X and Y flows

Everything is fine with this, and at this point, A is truly a common piece of code.

Now suppose a change is made in Flow X that requires changes in A to accommodate this. At this point, you have two options:

  1. Modify A to support both the new X and unchanged Y flows. This will likely require passing in a flag and branching within A, hence A is modified to A’
  2. Break out A into A1 (the original, serving Y) and A2 (serving X)

If Flow X is going to be changing fast, I am going to posit that (2) is better because it allows you to change A2 without having to worry about affecting anything other than Flow X. However, chances are that (2) won’t be taken because it takes extra effort compared to (1), and also knowing whether Flow X is going to be changing fast is often subjective. Hence, for reasons of inertia option (1) is almost always taken, and our system becomes something like this:

X and Y flows changed

Now let’s say we have to add Flow Z, and A’ almost does what it needs, but not quite - so we add another flag to A’ and it becomes A”, with even more branching. Repeat this process a few more times, and soon we have an accidental library function.

X, Y, and Z flows

In this accidental library function, there is actually very little commonality, and instead we just have a single function that is trying to do too much and is essentially handling multiple use cases individually with if/else branches.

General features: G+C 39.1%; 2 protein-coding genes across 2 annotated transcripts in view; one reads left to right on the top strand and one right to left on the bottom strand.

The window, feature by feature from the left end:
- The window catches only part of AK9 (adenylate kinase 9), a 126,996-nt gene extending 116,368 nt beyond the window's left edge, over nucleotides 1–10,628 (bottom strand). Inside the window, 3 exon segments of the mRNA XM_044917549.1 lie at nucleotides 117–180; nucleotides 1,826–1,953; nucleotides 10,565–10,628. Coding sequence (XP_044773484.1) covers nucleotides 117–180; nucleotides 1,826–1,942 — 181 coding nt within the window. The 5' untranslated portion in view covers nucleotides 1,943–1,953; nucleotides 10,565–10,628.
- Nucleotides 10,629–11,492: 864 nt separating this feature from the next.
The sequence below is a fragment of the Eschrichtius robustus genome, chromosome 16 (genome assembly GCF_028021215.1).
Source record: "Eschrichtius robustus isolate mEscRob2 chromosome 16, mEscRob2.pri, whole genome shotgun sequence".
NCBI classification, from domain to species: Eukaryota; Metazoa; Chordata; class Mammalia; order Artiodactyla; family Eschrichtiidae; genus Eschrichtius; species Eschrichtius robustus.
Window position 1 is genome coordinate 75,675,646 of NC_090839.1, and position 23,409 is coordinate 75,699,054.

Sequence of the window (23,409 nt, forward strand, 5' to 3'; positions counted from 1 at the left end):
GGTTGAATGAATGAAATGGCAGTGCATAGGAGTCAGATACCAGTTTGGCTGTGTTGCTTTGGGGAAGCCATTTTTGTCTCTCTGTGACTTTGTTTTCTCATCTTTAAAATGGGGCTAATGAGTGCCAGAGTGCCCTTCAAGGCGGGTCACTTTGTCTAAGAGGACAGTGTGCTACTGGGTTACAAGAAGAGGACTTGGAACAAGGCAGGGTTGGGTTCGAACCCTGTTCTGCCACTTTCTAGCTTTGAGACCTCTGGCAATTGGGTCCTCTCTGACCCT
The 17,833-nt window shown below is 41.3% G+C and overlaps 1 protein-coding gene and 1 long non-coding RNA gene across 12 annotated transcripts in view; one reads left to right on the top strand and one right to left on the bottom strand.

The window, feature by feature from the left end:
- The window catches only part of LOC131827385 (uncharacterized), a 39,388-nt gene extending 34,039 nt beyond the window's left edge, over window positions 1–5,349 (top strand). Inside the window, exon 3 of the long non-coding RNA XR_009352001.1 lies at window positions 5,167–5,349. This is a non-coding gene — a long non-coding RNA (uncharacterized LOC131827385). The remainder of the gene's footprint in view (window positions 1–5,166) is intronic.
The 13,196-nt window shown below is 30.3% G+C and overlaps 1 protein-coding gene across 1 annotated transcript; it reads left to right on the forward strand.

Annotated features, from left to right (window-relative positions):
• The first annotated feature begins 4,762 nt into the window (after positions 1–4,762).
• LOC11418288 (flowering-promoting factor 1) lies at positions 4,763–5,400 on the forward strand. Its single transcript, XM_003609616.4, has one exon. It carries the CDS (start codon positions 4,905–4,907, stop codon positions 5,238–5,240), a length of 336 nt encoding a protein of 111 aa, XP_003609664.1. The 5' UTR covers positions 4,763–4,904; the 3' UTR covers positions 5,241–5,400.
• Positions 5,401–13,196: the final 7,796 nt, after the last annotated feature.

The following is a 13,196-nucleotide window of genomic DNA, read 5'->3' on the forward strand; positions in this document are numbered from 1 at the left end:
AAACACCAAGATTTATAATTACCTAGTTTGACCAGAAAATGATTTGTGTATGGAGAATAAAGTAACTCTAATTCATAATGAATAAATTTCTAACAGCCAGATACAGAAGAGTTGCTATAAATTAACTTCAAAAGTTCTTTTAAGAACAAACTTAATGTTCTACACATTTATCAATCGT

The root of the problem here is that when we designed Flow X and Y, we decided to reduce code duplication and create a single function A. This single function became the default position in the code base, and led to subsequent changes trying to preserve its supposed commonality. This resulted in unrelated flows being coupled together through the use of the wrong abstraction.

Code duplication is a trade-off

When you decide to reduce code duplication by refactoring things out into a common function that is called by two or more flows, you are making several assumptions, whether you realize it or not.

The assumptions that you are making are:

  1. The common function will always be used in the same way by all the flows.
  2. If you need to make a change to this common function, it will apply to all flows.
  3. If you need to make a change to only one of the flows, you won’t need to change the common function. (This follows from (2))

If any of these assumptions are violated, the benefits you attempted to get by reducing code duplication may be outweighed by the extra maintenance you will incur from trying to make your common code work for new use cases.

Whether these assumptions are correct depends on a variety of factors, and it doesn’t always come out in favour of reducing code duplication. Some factors that I’ve observed which contribute to whether the assumption is correct or not are:

  • If you expect the flows to change in different ways and not in lock-step, it’s likely your common function will not be common after some time.